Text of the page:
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Delta Force

[whitespace] Palo Alto's Trikkbaby pays homage to old-school beats on new E.P.

By Nicky Baxter

There are certain things about which Trikkbaby's mastermind, D'yrikki Dre'-Siikk (Die-Ricky Dre-Sick), is adamant: he likes his Godzilla Japanese, he likes his homies unprocessed and he likes his funk uncut. For the East Palo Alto musician, there is little about life in the '90s he finds positive.

He is derisive about contemporary soul music and has scant use for much of today's hip-hop. Mention masters of funkin' rock George Clinton, Jimi Hendrix, Sly Stone or Eddie Hazel, however, and the musician sounds ready to hit the roof with excitement.

Trikkbaby's sound is unashamedly anchored by the waist-deep grooves these artists conceived in the 1960s and '70s. Dre'-Siikk dubs the band's musical style "voodoo funk": old-school beats, bashed out on real instruments with the full-on aggressiveness.

Trikkbaby's debut E.P., Delta 9 Level 4 Da 3rd Kind (an indie release), is loaded with punchy melodies, propulsive rhythms and black-knuckled guitar. Though assistance is provided by noise-maker Taip Wurm and singer Zuri, among a gang of others, the recording is indubitably Dre'-Siikk's baby; besides handling lead guitar and vocals, he also wrote and produced the recording.

Things commence with "Provirvs," a trisectioned piece beginning with a glassy-eyed political screed ("The Evilution Theory"), immediately followed by a sonic meltdown consisting of teeth-rattling five-alarm sirens, garbled radio signals and ear-piercing screams ("Taip Wurm").

"Tell Me Something Good" concludes the mini-song cycle. Chaka Khan will forever be associated with song (it was originally penned for her by Stevie Wonder), but Trikkbaby delivers a memorably sick and twisted revision of the song.

Rather than reiterating the song verse for verse, Trikkbaby's "Tell Me Something Good" demands to be taken on its own terms. Those familiar with Khan's version will have trouble recognizing this take, which showcases singer Zuri's dungeon-master vocal. Sure, Chaka's version was sexy enough, but Zuri sounds as if she'd rather beat you than bed you.

Adding to the leather and chains seaminess are a clanging, hard-rock rhythm section (Blaq1, bass; Ramon Snowden, drums) and Dre'-Siikk's weird atonal guitar pyrotechnics. "The song gave me an excuse to show my ass," the guitarist snickers.

Funk Credentials

If Trikkbaby's funk credentials are irrefutable, on "The True Hardcore Old-School Godzilla Stomping a Mudhole in the New Hollywood Godzilla's Punk Ass & Marching It Dry With a Feelin' " is undeniable evidence that the pissed-off spirit of punk-metal is an main ingredient in this band's oeuvre. Manically played guitar shreds away over a jungular drumbeat; in the background, hysterical citizens can be heard screaming in terror.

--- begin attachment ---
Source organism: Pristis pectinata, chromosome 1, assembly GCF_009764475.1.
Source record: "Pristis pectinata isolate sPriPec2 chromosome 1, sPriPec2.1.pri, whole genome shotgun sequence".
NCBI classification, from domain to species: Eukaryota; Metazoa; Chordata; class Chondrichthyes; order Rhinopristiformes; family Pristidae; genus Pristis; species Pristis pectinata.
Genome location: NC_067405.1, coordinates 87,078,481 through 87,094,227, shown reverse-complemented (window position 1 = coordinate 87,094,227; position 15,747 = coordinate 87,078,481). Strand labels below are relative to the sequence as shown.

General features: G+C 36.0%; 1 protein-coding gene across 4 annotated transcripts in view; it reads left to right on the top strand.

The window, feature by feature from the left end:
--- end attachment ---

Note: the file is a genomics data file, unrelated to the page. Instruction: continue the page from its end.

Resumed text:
The tune must be considered a leading candidate for the "wordiest title" category. Ironically, the song itself is a piddling one minute long. But what a minute. Superficially, just another excuse for Dre'-Siikk to get his guitar-spanking on, the song has a deeper meaning. Says he: " 'Hardcore' was a fluke. It was supposed to be an introduction to a reggae jam. But what happened is I got upset about the new Godzilla [Hollywood's update], which was a punk-ass version. I got into an argument over it. So, I just went into the studio and laid down some guitar tracks over the reggae rhythm track."

Before we hang up, Dre'-Siikk turns pitchman, raving about a wild live show he has devised. "See, when I was growing up, I saw Kiss, P-Funk and Earth, Wind & Fire, in concert. And they all had really theatrical shows. That's what I want to do."

He plans on enlisting the services of the set designer for White Zombie to create his supershow. "It's gonna be a big voodoo orgy with tons of funk as the sound track. All I need is to sell about three thousand copies of the E.P., to do it!" Click on www.trikkbaby.com for more details.

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Web extra to the January 7-13, 1999 issue of Metro.

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